And from Gman re Charolles: "...we had a fantastic meal in December at Frederic Doucet at the Hotel de la Poste... I think it may have been the best meal of my life in fact. Had some kind of degustation menu which was around 60 euros. Seems to change often. Mine was St. jacques two ways, then a bar dish, and then St. Pierre with a surprising mixture of pinapple and potiron,.then a filet charollais in bordelaise, a huge cheese cart, terrific desserts and mignardises. The amuses were quite good too. We were snowed in and spent the night as well and found it to be very comfortable."

          In the purported words of Oliver Twist, "More, please."

          5 Replies
          1. re: mangeur

            Quoting verbatim I add Pti's "favorite restaurant in the whole Western world, Au Lion d'Or in Arcins (Médoc)".

            1. re: Parigi

              Thanks dear you saved me from writing a post :-)

              1. re: Ptipois

                Can we have a little more from you, Sweets? ;-)

            2. re: mangeur

              The "Nid à Bibi", http://www.lenidabibi.com/index.html, is a delightful place in a splendid, bucolic setting in the Ain department, an easy drive to Bourg en Bresse. Bibi is an excellent cook, so in addition to the splendid breakfast, we requested a dinner one of our nights there. Only 5 rooms, but a large place with gardens. You are also not too far from Vonnas, if you care to dine with the master chef of the area, Georges Blanc.

            3. Well, this is just a fantastic thread! I am copying and pasting it so I can have it for "future reference." Milles mercis!

              1. Bless you. Your post and the other replies anticipate an inquiry that I'd been planning to post seeking suggestions for B&Bs/ Tables d'hotes in the Rhone Valley and/or northern portions of Provence for a trip planned next spring (although you've of course covered other areas too).

                NB, we stayed at the Moulin to Pont in St George Sur Cher a few years ago and really liked it. Agreed that it may not be "charming," but the welcome was very warm, the food wonderful, and he rooms clean & spacious.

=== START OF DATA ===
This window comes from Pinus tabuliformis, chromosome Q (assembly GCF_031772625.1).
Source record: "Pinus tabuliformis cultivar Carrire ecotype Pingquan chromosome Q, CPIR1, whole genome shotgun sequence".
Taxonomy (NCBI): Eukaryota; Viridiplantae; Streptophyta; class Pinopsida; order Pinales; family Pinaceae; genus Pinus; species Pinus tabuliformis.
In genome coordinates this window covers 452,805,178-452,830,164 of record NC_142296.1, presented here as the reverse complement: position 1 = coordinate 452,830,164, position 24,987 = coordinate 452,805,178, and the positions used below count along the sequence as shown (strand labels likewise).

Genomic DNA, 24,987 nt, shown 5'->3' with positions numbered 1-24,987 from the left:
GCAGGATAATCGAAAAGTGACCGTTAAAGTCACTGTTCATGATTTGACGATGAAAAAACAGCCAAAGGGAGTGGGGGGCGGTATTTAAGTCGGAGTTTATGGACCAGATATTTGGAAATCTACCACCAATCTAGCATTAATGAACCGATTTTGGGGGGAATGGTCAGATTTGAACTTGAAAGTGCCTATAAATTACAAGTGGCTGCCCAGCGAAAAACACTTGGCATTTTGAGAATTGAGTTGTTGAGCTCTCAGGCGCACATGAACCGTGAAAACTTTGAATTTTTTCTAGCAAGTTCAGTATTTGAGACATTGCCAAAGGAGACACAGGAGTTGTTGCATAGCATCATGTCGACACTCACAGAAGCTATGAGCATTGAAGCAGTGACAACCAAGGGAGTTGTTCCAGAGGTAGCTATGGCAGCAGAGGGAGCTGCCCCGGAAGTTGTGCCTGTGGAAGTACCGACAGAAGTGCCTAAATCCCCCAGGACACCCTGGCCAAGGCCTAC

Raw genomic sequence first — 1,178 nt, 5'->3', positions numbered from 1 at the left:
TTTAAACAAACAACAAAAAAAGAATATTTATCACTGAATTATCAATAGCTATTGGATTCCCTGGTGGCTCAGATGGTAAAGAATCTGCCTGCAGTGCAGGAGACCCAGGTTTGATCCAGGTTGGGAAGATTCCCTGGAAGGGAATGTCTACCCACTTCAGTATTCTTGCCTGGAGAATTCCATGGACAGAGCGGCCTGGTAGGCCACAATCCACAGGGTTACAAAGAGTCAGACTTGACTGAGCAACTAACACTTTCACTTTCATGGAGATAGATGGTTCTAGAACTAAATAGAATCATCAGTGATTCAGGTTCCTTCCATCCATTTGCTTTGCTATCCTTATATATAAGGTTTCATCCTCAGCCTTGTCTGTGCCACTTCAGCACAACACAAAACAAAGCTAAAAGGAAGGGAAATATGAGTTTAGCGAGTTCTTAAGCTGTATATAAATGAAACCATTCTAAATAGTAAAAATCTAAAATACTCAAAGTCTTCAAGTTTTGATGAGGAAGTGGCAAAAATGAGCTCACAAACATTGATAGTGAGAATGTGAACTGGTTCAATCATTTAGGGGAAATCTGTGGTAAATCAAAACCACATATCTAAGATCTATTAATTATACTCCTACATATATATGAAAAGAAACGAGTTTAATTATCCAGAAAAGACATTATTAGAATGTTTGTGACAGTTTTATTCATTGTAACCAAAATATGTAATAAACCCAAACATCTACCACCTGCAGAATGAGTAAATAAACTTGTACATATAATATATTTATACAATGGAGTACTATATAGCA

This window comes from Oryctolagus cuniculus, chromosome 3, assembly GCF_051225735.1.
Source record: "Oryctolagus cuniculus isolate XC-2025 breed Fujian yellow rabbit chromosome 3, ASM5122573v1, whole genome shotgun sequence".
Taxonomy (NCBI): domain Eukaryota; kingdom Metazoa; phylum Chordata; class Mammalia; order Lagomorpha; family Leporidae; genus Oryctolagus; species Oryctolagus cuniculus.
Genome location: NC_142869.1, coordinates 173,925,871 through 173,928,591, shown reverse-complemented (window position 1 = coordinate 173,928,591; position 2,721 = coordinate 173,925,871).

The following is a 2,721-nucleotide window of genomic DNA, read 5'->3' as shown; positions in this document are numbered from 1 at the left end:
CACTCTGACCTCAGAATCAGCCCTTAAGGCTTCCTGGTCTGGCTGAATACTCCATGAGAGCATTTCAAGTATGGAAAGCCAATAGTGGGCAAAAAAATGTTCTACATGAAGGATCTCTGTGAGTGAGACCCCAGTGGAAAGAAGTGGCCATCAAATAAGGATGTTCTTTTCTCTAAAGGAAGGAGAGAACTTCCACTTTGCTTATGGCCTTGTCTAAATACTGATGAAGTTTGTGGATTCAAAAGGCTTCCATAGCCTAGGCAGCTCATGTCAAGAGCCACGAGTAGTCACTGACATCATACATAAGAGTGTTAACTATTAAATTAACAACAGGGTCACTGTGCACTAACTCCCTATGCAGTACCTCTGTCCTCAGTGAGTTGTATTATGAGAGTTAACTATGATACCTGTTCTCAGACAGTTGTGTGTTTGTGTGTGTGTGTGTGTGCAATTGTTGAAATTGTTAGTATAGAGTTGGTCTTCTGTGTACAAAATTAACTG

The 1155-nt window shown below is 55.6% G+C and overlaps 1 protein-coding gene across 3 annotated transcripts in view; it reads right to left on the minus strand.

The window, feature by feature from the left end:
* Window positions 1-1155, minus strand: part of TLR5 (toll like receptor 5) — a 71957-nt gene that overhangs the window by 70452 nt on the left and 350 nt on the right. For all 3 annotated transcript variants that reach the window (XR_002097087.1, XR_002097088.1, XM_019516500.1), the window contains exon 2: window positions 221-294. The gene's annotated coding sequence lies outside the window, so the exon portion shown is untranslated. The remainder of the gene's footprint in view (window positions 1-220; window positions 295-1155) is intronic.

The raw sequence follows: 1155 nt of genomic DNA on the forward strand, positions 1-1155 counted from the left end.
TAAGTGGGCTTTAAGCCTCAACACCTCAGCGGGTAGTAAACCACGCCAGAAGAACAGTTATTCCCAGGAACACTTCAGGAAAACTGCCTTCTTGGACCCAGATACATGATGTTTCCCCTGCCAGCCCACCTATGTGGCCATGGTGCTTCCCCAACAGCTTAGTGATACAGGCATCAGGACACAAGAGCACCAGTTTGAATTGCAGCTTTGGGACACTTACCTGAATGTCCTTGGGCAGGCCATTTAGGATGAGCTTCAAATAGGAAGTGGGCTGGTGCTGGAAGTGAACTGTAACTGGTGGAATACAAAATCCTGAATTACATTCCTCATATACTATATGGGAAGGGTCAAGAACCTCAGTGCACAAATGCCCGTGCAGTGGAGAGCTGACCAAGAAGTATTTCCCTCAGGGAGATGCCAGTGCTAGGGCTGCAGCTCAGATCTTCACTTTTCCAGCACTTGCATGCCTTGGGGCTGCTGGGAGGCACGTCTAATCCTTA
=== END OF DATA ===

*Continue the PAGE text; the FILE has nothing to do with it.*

1. "chambre d’hotes, the French version of a B&B. Our favorites offer an evening meal, a table d'hote, usually communal, where you will sample local specialties and meet guests from around the world but almost never from the U.S."

                  How true. I never see fellow Americans in any of the ferme-auberges I had cited. Once there was a honeymooning couple from Britain at breakfast. The bride sat frozen in front of the fabulous spread including homemade breads and jams. Finally looking more and more annoyed, she wondered aloud when she would be given a cup for the coffee, not knowing that in the French campagne "etiquette", the bowl in front of her was for the coffee.

                  1. Mangeur, what a useful thread. Although we usually stay in small family run countryside hotels with restaurants, we do also enjoy chambres d’hôtes, and table d’hôtes, for the reasons that you and Parigi note. (And we want to try some of Parigi’s ferme-auberges — we’ve stayed in some in Italy, but not in France).

                    Here’s a list of some of our favorite chambre d’hôtes:

                    Château de Messey (Ozenay, near Tournus, in the Saône-et-Loire, Bourgogne). This chambre d’hôtes offers a fun and lively table d’hôtes (30 Euros pp plus 8 or 10 Euros for wine) and a nice swimming pool on an ancient estate that produces, bien sur, its own wine. (We also enjoyed a nice dinner on the terrace of the stylish Le Saint Martin, run by two Swiss fellows, a 10-15 minute drive from the chateau, in Chapaize.) http://www.demessey.com/EN/chateau.htm

                    Hotel Villa Rosa (Trois Epis, near Colmar, in the Haut-Rhin). Talk about lively — at this chambre d’hôtes, the proprietor, Anne-Rose, is surprisingly outgoing, and may address the assembled guests (in French) during dinner. (25 Euros pp.) The setting is an old family home in the hills above Colmar. http://www.villarosa.fr/en/country-ho...

                    La Vallombreuse (Menthon-St.-Bernard, near Annecy, in the Haute Savoie). This dramatic chambre d’hôtes in an old country mansion (decorated with style and class) sits directly below an even more dramatic castle on lake Annecy. No table d’hôte, but there’s a very nice “mountain” breakfast (with lots of cheeses and meats, etc.), and there are a few good nearby dining options. http://la-vallombreuse.com/chambre-ho...

                    La Croix d’Etain (Grez Neuville, aside the river Mayenne, near Angers, in the Maine et Loire). This is a beautiful and quiet little chambre d’hôtes estate run by a completely delightful older couple (we finally just had the demi of local dessert wine that he pressed into our hands as we sadly departed). No table d’hôte, but a very fine breakfast making use of their own raspberries and other fruits. For nearby dining we enjoyed Auberge de la Diligence (solid country cuisine and service), in Loire; and Chateau de Noirieux (haute cuisine), in Briollay. http://anjou-et-loire.com/croix/croip...